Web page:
A Sea Story – USNS Comfort

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The Compass blog is all about the Coast Guard missions and the people performing them. Typically, I link to relevant and interesting news stories or current events that highlight our operations. Occasionally, I get wind of a story that may not make it to the mainstream media but illustrates Guardians in action and, in particular, Guardians performing missions on the high seas.

Here is just such a story. It’s from Chief Health Services Technician (HSC) Perry who is deployed onboard the USNS Comfort. The Comfort will return tomorrow from a four-month deployment.
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On March 25, 2009, four Coast Guardsmen, HSC Ray Francis, HS2 Brian Maksin, HS3 Anthony Passalacqua and myself, came together to embarked on a one of the most rewarding deployments of my Coast Guard career. The USNS Comfort (T-AH 20) departed Norfolk, VA on April 1st for Continuing Promise 2009, a four month humanitarian/disaster relief training mission to the Caribbean and South America, making stops in Haiti, the Dominican Republic, Antigua and Barbuda, Panama, Columbia, El Salvador and Nicaragua. The mission was comprised of Coast Guard, Navy, Marines, Army, Air Force and Public Health Service personnel as well as military members from Canada, the Netherlands, Brazil, the Dominican Republic, Antigua, Nicaragua, Panama and El Salvador. Additionally, several non-governmental organizations, like Project Hope, Latter Day Saints Charities, Rotary International, UCSD Pre-Dental Society and Operation Smile, took part in the mission providing medical, dental, physical therapy, veterinary, and engineering services.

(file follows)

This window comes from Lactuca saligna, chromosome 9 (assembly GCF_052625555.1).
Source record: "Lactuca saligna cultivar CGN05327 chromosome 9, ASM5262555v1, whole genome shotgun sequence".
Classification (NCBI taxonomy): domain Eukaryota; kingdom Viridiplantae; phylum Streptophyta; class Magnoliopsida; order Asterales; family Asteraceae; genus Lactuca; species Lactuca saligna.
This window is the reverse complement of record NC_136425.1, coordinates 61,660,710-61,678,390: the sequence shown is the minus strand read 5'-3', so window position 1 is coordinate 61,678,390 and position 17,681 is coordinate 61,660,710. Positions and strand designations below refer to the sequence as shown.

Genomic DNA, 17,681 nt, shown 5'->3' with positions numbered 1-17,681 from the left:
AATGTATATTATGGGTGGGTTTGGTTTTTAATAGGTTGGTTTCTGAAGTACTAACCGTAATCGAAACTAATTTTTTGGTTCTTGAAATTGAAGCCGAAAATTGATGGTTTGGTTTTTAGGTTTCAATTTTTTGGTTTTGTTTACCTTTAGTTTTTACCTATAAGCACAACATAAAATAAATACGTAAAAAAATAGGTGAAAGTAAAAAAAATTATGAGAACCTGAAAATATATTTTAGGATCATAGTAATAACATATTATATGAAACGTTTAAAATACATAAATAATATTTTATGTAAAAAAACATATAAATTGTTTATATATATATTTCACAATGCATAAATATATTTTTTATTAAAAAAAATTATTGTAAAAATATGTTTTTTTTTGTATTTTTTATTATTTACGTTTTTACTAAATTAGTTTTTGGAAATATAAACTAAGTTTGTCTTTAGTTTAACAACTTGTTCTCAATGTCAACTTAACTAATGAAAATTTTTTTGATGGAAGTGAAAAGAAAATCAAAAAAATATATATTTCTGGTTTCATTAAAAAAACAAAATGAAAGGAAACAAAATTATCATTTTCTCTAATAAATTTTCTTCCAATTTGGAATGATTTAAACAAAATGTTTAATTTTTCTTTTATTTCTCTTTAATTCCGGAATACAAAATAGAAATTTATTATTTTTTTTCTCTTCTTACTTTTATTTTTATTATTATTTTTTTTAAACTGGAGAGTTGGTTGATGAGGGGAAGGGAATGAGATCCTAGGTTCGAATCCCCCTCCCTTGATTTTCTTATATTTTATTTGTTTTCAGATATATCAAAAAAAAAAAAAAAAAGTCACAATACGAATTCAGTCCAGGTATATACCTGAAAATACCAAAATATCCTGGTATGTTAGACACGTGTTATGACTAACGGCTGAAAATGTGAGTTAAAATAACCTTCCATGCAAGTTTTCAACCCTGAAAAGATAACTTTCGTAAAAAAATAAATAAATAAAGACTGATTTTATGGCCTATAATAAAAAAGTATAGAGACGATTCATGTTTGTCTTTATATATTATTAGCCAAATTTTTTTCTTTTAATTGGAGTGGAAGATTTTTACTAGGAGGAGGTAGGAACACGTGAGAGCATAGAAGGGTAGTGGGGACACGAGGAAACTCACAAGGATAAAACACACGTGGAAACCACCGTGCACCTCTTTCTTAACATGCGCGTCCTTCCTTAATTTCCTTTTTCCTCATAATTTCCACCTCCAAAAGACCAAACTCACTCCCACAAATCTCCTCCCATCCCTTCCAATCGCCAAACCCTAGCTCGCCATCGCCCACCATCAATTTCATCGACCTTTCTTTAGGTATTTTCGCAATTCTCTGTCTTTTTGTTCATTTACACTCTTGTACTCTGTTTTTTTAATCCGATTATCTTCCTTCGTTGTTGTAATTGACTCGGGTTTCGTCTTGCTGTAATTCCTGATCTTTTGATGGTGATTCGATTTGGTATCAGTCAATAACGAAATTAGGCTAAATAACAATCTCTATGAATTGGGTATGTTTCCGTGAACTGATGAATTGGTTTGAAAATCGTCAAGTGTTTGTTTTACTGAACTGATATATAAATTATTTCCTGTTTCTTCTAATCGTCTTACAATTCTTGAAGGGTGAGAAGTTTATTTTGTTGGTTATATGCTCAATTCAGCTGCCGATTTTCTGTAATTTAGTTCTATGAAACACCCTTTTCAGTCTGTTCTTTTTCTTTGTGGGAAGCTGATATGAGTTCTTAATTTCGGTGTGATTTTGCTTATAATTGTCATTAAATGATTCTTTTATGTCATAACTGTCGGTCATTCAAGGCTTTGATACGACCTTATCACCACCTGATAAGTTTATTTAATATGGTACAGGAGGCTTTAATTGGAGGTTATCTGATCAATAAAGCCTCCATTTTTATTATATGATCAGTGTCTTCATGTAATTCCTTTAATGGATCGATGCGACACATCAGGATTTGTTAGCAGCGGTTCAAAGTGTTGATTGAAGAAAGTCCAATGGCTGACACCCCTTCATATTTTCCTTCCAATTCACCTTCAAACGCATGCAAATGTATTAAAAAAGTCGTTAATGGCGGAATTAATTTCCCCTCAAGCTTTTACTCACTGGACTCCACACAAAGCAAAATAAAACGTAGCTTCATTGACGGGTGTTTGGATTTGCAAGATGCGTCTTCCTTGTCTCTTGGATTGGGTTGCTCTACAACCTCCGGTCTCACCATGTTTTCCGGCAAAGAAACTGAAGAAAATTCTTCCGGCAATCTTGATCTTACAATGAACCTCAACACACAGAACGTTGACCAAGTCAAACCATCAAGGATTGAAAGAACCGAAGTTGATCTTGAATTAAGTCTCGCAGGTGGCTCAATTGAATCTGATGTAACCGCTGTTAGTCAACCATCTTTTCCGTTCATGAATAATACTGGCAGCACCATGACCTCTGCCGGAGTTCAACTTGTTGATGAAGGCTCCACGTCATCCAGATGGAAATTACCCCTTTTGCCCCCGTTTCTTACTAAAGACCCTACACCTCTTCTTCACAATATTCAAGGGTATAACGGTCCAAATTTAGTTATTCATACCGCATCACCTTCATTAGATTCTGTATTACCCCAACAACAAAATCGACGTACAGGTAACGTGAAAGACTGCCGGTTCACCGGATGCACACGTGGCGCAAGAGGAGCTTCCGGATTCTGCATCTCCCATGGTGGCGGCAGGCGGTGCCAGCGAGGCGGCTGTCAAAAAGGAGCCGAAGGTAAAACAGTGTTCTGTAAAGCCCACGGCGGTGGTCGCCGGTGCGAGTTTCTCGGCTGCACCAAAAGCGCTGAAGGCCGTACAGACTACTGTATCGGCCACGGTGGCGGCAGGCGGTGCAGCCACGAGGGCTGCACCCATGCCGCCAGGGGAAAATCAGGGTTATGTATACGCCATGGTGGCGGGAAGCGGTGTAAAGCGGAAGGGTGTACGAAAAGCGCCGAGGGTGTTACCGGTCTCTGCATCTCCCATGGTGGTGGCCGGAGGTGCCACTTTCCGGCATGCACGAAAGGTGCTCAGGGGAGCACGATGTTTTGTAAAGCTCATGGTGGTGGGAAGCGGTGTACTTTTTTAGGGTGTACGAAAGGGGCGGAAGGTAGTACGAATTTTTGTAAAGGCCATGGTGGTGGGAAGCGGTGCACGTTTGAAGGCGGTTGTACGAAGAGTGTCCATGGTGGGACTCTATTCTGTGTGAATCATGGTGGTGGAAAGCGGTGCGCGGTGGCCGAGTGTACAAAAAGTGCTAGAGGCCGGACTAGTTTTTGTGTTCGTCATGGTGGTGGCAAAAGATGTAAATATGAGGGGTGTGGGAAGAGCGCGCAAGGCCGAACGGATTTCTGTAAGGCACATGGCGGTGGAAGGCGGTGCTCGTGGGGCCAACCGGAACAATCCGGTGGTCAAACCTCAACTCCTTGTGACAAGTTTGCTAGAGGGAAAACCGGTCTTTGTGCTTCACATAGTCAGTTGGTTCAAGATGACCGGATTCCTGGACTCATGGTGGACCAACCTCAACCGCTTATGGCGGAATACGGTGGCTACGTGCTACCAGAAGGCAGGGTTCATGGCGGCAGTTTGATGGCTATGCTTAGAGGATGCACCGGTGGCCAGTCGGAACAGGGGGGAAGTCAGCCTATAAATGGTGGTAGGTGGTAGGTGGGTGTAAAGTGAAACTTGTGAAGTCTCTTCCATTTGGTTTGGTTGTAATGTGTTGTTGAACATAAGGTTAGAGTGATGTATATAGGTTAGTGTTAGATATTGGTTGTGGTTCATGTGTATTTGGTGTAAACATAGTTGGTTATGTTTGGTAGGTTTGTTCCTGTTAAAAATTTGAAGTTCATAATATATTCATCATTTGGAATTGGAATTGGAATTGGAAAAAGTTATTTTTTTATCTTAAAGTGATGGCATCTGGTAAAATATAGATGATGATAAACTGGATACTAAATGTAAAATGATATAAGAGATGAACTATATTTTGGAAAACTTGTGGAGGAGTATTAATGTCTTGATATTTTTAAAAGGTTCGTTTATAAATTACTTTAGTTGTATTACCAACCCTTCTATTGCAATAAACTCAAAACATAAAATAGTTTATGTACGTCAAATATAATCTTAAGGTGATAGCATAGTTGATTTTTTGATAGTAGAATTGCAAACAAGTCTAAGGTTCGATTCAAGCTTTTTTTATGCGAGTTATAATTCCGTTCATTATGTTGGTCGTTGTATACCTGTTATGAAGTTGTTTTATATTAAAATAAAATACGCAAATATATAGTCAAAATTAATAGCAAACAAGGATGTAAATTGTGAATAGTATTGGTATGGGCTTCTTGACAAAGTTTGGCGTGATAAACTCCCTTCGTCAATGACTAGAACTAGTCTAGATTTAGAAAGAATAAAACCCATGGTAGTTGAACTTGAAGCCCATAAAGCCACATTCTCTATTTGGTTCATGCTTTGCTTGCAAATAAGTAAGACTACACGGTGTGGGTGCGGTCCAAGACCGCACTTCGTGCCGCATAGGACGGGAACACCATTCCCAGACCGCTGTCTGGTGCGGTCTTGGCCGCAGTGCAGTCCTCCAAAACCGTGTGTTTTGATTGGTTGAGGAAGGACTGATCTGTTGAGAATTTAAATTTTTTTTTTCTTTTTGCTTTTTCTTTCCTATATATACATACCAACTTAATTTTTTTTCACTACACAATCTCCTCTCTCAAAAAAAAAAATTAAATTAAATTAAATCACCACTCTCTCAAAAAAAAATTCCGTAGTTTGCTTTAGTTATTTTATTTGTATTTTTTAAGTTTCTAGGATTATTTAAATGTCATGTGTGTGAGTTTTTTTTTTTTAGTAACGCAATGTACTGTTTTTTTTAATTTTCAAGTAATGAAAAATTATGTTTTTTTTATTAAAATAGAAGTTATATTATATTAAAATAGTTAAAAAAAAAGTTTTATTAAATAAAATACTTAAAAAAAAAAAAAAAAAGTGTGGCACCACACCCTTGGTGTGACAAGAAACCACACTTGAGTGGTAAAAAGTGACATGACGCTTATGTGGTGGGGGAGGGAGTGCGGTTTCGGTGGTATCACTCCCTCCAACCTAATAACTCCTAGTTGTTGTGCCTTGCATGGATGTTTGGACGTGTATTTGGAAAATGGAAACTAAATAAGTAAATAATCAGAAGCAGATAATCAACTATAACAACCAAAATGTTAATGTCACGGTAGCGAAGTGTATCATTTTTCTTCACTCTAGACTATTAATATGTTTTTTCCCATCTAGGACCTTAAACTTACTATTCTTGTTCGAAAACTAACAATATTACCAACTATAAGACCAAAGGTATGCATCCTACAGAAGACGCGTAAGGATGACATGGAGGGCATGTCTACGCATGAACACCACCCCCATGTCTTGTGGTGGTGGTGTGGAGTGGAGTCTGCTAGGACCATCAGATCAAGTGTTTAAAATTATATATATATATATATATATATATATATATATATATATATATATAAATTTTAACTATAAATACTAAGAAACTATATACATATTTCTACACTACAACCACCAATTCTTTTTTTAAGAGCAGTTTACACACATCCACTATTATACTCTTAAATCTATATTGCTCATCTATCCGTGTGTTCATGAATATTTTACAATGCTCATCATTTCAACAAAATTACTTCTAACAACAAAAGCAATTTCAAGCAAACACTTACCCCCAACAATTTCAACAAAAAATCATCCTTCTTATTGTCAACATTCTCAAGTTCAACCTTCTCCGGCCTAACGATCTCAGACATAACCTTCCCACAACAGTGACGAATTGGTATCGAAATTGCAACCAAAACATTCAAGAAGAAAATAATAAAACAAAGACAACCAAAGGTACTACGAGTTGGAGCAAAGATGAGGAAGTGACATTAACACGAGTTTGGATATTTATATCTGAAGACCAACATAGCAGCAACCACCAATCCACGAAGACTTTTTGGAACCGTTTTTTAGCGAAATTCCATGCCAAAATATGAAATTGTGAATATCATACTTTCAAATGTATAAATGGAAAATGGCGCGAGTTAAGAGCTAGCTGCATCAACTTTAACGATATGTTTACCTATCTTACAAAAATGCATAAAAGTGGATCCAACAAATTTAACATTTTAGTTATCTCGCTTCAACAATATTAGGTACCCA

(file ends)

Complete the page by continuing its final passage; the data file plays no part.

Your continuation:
We really had two missions onboard Comfort. First, we were assigned to Sickbay, where we provided medical care to the crew. HSC Francis, HS2 Maksin and myself were three of five Independent duty corpsman in charge of sickcall onboard and all for of us were members of the Medical Response teams that responded to over 15 medical emergencies on board. Secondly, in each countries the Coast Guard played a vital role in the mission. Chief Francis and I were Assistant Site Leaders in all seven Countries. In a nutshell, it was the assistant site leaders that ran each medical site ensuring proper patient flow and medical operations at the site. HS2 Maksin’s was an Assistant Site Leader, patient tracker, assisted the dermatologist ashore and was the secondary Sea Bees corpsman. HS3 Passalacqua was the Sea Bee’s primary Corpsman. In each of the Countries, he worked independently with the Sea Bees at their construction sites.

As the mission comes to a close, there are so many memories but one Haitian girl stands out and exemplifies our mission. Her father carried her to our site. I saw several people holding her in line, so I grabbed a wheelchair for her to sit in. She had a blast in the wheelchair, laughing as I pushed around the medical site. After seeing the medical staff, I was able to give her that wheel chair. She grabbed me by the neck and would not let go for what seemed like 10 minutes.

She was just one of the lives changed by the Comfort’s staff and I am blessed to have been a part this mission.

– HSC W. Stan Perry

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